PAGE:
“The U.S. Navy took proactive measures throughout and following the disaster relief efforts to control, reduce and mitigate the levels of Fukushima-related contamination on U.S. Navy ships and aircraft.” – Pacific Fleet spokesman Lt. Anthony Falvo
[Update: In 2013, Japan Focus published two superb pieces by investigative reporter Roger Witherspoon on the US military's response to radioactive contamination during Operation Tomodachi: click here and here. His interviews with servicemen and women who served on the Reagan--and in many other locations and capacities during the relief operation, describe the harrowing circumstances of trying, sometimes unsuccessfully, to predict and dodge the Fukushima plume and deal with onboard contamination of people as well as equipment. Witherspoon's account begs the question of why the Department of Defense saw fit to discontinue the Todomachi Medical Registry, which would have established baseline data for exposed personnel and monitored them for health problems. CH 2/5/14]
As was reported in 2011, the nuclear-powered aircraft carrier USS Ronald Reagan was exposed to radiation contamination from Fukushima during its earthquake/tsunami rescue operations—“Operation Tomodachi”–off the Japan coast. The original coverage minimized the significance of the contamination, saying it was equivalent to an extra month’s background radiation.
This narrative was called into question as sailors who had served on the Reagan at that time filed suit, first in San Diego court and then against the Tokyo Electric Power Corporation or TEPCO, for damages relating to health problems they blamed on the contamination. Currently, there are more than 50 plaintiffs and their attorney says he expects the number to grow. Congress recently directed the Department of Defense to look into potential health impacts from exposure during Operation Tomodachi. Stars & Stripes reported the story with this arresting image of a line of sailors pushing soapy water across the Reagan’s flight deck.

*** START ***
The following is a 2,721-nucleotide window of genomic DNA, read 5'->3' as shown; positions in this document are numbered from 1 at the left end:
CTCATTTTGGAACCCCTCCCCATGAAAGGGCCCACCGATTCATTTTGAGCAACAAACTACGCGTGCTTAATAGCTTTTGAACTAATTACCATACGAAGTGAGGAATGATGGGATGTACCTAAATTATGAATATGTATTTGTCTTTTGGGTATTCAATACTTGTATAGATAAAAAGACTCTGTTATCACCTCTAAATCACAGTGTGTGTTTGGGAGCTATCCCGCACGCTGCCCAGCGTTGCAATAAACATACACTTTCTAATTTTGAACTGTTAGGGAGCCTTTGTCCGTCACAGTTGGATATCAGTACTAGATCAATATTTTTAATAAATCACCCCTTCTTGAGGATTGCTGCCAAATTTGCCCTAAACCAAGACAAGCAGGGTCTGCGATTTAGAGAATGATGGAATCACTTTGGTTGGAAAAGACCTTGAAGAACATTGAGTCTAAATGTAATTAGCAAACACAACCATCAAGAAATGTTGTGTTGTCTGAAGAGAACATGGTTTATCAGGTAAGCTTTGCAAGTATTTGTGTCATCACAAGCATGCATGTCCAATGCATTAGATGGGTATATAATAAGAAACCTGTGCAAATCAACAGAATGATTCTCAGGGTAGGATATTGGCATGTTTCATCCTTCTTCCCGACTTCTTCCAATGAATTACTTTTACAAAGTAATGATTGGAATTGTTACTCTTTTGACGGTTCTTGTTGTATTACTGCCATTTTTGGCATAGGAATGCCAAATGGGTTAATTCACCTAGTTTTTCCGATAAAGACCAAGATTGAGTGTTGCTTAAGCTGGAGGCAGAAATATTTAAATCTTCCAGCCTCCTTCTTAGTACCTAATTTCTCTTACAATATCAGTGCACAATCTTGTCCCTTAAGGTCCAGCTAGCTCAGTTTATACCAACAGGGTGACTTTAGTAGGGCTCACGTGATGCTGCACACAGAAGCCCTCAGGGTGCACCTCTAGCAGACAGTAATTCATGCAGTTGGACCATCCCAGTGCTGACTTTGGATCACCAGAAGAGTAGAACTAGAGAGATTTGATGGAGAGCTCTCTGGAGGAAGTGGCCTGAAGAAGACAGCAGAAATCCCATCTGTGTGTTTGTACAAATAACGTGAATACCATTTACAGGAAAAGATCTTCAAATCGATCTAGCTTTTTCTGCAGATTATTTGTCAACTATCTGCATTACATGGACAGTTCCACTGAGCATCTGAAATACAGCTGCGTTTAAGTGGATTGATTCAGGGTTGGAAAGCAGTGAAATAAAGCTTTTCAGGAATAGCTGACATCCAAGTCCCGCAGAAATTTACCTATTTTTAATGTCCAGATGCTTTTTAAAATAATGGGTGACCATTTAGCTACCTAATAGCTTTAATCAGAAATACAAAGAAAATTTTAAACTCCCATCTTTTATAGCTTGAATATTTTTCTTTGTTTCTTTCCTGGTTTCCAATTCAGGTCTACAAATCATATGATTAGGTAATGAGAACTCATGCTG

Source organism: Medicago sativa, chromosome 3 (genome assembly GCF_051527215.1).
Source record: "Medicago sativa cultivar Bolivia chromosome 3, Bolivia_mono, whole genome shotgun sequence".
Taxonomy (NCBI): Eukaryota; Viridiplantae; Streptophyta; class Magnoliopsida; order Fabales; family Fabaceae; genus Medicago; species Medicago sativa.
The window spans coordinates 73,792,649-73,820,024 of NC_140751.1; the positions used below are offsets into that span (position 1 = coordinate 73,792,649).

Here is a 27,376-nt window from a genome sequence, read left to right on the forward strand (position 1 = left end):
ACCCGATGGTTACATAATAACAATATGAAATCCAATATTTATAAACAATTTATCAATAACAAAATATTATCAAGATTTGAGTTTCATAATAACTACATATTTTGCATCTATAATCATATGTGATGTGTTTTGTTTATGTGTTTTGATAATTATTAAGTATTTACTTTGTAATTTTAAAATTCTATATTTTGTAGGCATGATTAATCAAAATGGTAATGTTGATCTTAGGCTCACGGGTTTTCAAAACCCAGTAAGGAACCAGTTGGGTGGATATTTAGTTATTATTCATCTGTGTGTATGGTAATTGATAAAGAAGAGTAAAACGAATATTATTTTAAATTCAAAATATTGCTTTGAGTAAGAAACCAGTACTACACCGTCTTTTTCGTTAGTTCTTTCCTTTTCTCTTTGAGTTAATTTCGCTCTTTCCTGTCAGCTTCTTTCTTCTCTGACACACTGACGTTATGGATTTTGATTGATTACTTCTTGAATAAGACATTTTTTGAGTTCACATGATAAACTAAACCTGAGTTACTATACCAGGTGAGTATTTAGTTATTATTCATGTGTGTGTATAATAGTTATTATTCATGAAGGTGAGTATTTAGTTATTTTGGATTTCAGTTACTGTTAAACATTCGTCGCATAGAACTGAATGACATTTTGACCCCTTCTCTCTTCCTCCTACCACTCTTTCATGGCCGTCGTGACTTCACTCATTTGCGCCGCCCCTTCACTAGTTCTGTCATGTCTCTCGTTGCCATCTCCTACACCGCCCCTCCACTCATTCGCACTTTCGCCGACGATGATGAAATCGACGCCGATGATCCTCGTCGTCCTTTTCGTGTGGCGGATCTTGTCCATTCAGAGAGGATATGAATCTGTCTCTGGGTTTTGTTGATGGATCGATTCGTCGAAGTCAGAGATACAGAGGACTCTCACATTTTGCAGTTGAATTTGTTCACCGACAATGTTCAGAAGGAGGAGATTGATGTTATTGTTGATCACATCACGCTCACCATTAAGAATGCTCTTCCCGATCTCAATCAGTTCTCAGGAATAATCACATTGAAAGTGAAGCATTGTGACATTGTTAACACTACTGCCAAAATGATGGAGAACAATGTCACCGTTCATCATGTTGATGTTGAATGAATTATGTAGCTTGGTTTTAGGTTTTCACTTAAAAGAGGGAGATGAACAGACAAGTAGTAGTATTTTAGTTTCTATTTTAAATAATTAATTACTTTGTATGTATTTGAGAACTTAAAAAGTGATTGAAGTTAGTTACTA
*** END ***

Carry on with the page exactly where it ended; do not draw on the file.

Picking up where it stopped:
First off, the adjective “potential” perhaps conveys a false idea of the level of confirmation that the Reagan was contaminated. The Reagan is nuclear-powered, and chock-a-block with radiation detectors. Indeed, the CBS report at the time acknowledged that the radiation detectors were triggered. So the radiation contamination was “actual” not “potential” unless one wants to engage in word-parsing that there were no radiation detectors on the surface of the flight deck, so there was no confirmation of radiation contamination in the particular locations where the sailors were pushing their brooms at that time.
But it looks pretty likely that there was contamination, for a key and dire reason: the Reagan had experienced a snow storm while it was near the Fukushima reactor, raising the possibility that the plume of radioactive material, instead of dispersing in the higher atmosphere, had been washed down—and all over the Reagan—by the precipitation. Indeed, a sailor who is suing for health-related issues stated that the snow “tasted metallic.” Not exactly a good sign.
Which meant it is likely that radioactive particulate was all over the ship, and available to be inhaled. So it’s not like the crew simply experienced an increase in background radiation one might associate with a stay on the space shuttle or by standing next to a poorly shielded microwave; it is possible they were exposed to and inhaled radioactive particulate, which is universally acknowledged to be very bad for you.
The Stars & Stripes photograph confirms that there was a concern over particulate contamination; otherwise they don’t send out the guys with the brooms. The likely contamination of the Reagan by particulate radioactive material raising another extremely expensive, difficult, and perhaps insoluble problem. I am not aware of current advances in decontamination but, unless revolutionary breakthroughs have occurred, complete decontamination of a vessel exposed to particulate radiation is impossible. In fact, the inability to decontaminate navy vessels guided the evolution of US military strategy.
Faced with the threat to its mission and relevance in the atomic age, in 1946 the US Navy conceived an experiment in decontamination, Operation Crossroads. We know it as the Bikini Atoll atomic test. A flotilla of derelict ships were anchored around the atoll and two nuclear devices were detonated—one, Able, an airburst, the second, Baker, under water—to see how the ships and a few head of livestock would do.
As expected, the livestock did not do well, but the ships did, riding out the shock wave with limited damage and raising hopes that, in a wartime situation, US Navy ships could be experience a nuclear attack, survive, be decontaminated, get a fresh crew, and return to action.